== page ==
Guest blog: My White Woman Privilege, In and Out of This House

I recently listened to ‘The Guilty Feminist’ podcast on the topic of Ireland’s Repeal the Eighth referendum. This episode had detailed the struggles Irish women face with healthcare due to a long-standing, detrimental relationship between the country and its abortion rights, and lamented the need to be protesting for change. At the end, however, the show’s host Deborah Frances-White read an email she had received from a frequent listener in an effort to instil some hope.

She explained: “There are people living in Ireland that are currently trying to persuade and sometimes it feels like persuading somebody else of their strongly entrenched view, especially if we think they’re wrong, or bigoted, or in some way oppressing or marginalising, you think ‘we’ll never change their mind, they’re set in their ways’…”

This is an extract from the email Deborah then went on to read, written by a self-identified ‘white, cisgender, straight male’ called Lawrence:

Since beginning to listen to the podcast, I have been awakened to the way in which my admittedly patriarchal mind was judging those who I saw as OTHER… I love hearing the viewpoints of those that I would never understand without the conversations that happen on the podcast… I would like to say that from now on, every time I have a derogatory thought about those who do not fit my narrow view of the world, I shall challenge myself. I can’t promise that I will not feel the way I feel; I can promise that I will assess these feelings using as much knowledge that I have gained… To reference the times that you have read emails from my gender, sexuality and ethnicity, you and others like you are the reason we are opposed to feminism, because you and others like you challenge our preconceptions and out and out privileges. Please continue to do this. 

Deborah used this as a tool to implore that even the most seemingly lost causes can still be approached. “You are not necessarily just preaching to the choir,” she concludes, “feel free to be angry, and also know that anger is not the only tool in your box.”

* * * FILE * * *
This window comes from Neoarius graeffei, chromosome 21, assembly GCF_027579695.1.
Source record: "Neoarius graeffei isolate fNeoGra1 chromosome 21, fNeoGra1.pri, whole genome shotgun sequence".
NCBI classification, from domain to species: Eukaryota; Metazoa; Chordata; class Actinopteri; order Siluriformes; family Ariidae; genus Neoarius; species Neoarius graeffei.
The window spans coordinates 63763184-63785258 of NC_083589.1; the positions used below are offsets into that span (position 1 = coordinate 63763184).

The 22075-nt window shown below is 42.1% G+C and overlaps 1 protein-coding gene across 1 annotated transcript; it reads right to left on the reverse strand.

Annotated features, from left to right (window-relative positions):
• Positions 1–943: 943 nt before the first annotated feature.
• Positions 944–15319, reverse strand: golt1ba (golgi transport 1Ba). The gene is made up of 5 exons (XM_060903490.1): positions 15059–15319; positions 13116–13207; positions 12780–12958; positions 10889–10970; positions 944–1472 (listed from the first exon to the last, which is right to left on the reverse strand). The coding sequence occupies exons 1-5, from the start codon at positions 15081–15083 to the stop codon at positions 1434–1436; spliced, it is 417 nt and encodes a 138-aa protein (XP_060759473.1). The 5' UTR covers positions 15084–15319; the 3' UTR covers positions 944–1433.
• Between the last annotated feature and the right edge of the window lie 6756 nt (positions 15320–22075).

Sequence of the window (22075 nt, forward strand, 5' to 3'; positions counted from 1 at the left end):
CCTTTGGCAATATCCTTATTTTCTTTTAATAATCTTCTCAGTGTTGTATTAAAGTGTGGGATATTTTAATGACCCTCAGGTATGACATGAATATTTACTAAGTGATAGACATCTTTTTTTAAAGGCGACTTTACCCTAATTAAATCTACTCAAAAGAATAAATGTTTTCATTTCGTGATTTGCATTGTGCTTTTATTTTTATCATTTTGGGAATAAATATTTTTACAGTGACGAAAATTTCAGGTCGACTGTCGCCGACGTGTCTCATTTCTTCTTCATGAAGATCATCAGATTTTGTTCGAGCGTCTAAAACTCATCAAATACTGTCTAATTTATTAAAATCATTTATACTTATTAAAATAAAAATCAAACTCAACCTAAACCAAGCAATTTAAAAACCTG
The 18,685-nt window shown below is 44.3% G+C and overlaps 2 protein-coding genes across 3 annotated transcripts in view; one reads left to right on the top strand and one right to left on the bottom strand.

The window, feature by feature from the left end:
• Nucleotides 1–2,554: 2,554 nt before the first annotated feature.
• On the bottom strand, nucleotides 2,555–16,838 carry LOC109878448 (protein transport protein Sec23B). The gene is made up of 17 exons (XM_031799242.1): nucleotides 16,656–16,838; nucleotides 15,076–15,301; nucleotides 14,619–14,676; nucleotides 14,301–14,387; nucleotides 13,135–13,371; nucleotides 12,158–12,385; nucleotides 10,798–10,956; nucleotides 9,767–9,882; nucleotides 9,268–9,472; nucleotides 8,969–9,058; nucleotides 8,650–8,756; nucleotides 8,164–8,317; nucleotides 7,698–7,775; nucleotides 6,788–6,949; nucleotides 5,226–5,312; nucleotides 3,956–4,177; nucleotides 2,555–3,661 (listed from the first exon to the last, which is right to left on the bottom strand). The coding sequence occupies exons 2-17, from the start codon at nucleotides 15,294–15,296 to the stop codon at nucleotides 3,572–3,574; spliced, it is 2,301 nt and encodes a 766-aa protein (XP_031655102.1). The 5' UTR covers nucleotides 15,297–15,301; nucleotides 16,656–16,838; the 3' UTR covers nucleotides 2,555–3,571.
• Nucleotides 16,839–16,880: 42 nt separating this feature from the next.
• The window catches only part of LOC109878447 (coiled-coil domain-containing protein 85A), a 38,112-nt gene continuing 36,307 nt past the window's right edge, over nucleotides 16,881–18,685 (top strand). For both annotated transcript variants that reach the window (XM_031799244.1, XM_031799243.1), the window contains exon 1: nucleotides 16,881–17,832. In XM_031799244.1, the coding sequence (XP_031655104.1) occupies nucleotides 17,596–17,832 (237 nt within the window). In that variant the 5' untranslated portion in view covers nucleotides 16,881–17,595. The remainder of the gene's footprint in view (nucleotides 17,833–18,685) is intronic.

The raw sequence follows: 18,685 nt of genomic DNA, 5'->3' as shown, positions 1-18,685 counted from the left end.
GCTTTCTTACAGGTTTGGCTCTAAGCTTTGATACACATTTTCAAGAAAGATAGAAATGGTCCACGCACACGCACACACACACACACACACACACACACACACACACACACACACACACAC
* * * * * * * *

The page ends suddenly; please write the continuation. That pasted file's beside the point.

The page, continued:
I was moved; she had alluded to the ongoing conversation I have with myself about my tendency to locate a person’s prejudices before first internally scorning and then quickly disassociating from them. I understand this behaviour of mine. I don’t want to spend any more time than I might have to with anyone who discriminates against any kind of marginalised group and I’d never apologise for that decision. But, the problem this raises is that I start to move inside social circles wrapped in our protective layer of a shared forward and open outlook. We bubble together in quiet anger over the onslaught of ignorance and injustice, yet are unable to articulate the problems we see, so glaringly obnoxious, to the ones who don’t yet understand. Cutting these people out makes them the very lost cause that Lawrence might have been, so I’d like to find my other tools.

In the past year this back and forth in my brain has got much louder but it’s not really got any easier to put thought into action. After listening to the podcast, I went home to my student house-share in which I spend a lot of time in my own bedroom. My bedroom is at the back of the kitchen where my housemates tend to gather, their conversations seeping through the unusually big gap between the door and the floor. The subject of employment came up, as one of their girlfriends is busy preparing for job interviews. She mentioned that one company she is going for is pushing to hire more women and her boyfriend immediately exclaimed “sexist!”. Here we go, I thought. Another male housemate who was also present chimed in: “it is so sexist, mate” and thus, a live backlash on positive discrimination begun, inevitably spiralling from sexism to racism. Cries of “black guys just get hired now no matter how shit they are” and “I should’ve been born a *N*” reverberated through the walls, but all I could hear being said was ‘somebody please help, my white, male privilege is under threat’. Their agreed compromise was that ‘it’s fair if they’re the best person for the job’, falling back into that soft cushion illusion of meritocracy that I’m learning is so often used to cover up what is actually just institutionalised bias.

At the time of this particular conversation, I happened to be in the middle of Reni Eddo-Lodge’s chapter on ‘The System’ in her book ‘Why I’m No Longer Talking to White People About Race’. My eyes started to widen as I realised that these people were basically acting out a role-play example of what Reni writes on opposition to positive discrimination: